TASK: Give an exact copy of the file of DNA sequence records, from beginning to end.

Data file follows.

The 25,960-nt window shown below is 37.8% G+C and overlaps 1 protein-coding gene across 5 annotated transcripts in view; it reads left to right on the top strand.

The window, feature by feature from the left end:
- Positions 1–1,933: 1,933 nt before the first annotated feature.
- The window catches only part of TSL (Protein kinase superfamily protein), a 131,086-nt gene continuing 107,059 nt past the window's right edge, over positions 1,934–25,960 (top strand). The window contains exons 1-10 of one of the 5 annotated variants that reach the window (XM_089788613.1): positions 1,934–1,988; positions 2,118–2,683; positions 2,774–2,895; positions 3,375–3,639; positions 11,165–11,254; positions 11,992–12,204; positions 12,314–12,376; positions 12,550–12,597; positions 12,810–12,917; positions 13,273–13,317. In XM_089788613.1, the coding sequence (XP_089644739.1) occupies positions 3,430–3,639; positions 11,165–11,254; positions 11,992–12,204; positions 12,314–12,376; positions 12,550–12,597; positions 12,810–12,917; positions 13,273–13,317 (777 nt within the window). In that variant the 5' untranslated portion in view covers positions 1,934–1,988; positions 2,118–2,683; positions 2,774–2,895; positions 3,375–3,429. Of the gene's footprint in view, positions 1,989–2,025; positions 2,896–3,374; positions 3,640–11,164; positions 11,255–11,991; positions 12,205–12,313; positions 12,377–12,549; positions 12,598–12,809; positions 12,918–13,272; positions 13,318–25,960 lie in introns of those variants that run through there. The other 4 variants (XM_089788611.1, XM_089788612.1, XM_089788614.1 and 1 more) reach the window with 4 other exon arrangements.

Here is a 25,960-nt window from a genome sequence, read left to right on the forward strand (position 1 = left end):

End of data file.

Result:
The 25,960-nt window shown below is 37.8% G+C and overlaps 1 protein-coding gene across 5 annotated transcripts in view; it reads left to right on the top strand.

The window, feature by feature from the left end:
- Positions 1–1,933: 1,933 nt before the first annotated feature.
- The window catches only part of TSL (Protein kinase superfamily protein), a 131,086-nt gene continuing 107,059 nt past the window's right edge, over positions 1,934–25,960 (top strand). The window contains exons 1-10 of one of the 5 annotated variants that reach the window (XM_089788613.1): positions 1,934–1,988; positions 2,118–2,683; positions 2,774–2,895; positions 3,375–3,639; positions 11,165–11,254; positions 11,992–12,204; positions 12,314–12,376; positions 12,550–12,597; positions 12,810–12,917; positions 13,273–13,317. In XM_089788613.1, the coding sequence (XP_089644739.1) occupies positions 3,430–3,639; positions 11,165–11,254; positions 11,992–12,204; positions 12,314–12,376; positions 12,550–12,597; positions 12,810–12,917; positions 13,273–13,317 (777 nt within the window). In that variant the 5' untranslated portion in view covers positions 1,934–1,988; positions 2,118–2,683; positions 2,774–2,895; positions 3,375–3,429. Of the gene's footprint in view, positions 1,989–2,025; positions 2,896–3,374; positions 3,640–11,164; positions 11,255–11,991; positions 12,205–12,313; positions 12,377–12,549; positions 12,598–12,809; positions 12,918–13,272; positions 13,318–25,960 lie in introns of those variants that run through there. The other 4 variants (XM_089788611.1, XM_089788612.1, XM_089788614.1 and 1 more) reach the window with 4 other exon arrangements.

Here is a 25,960-nt window from a genome sequence, read left to right on the forward strand (position 1 = left end):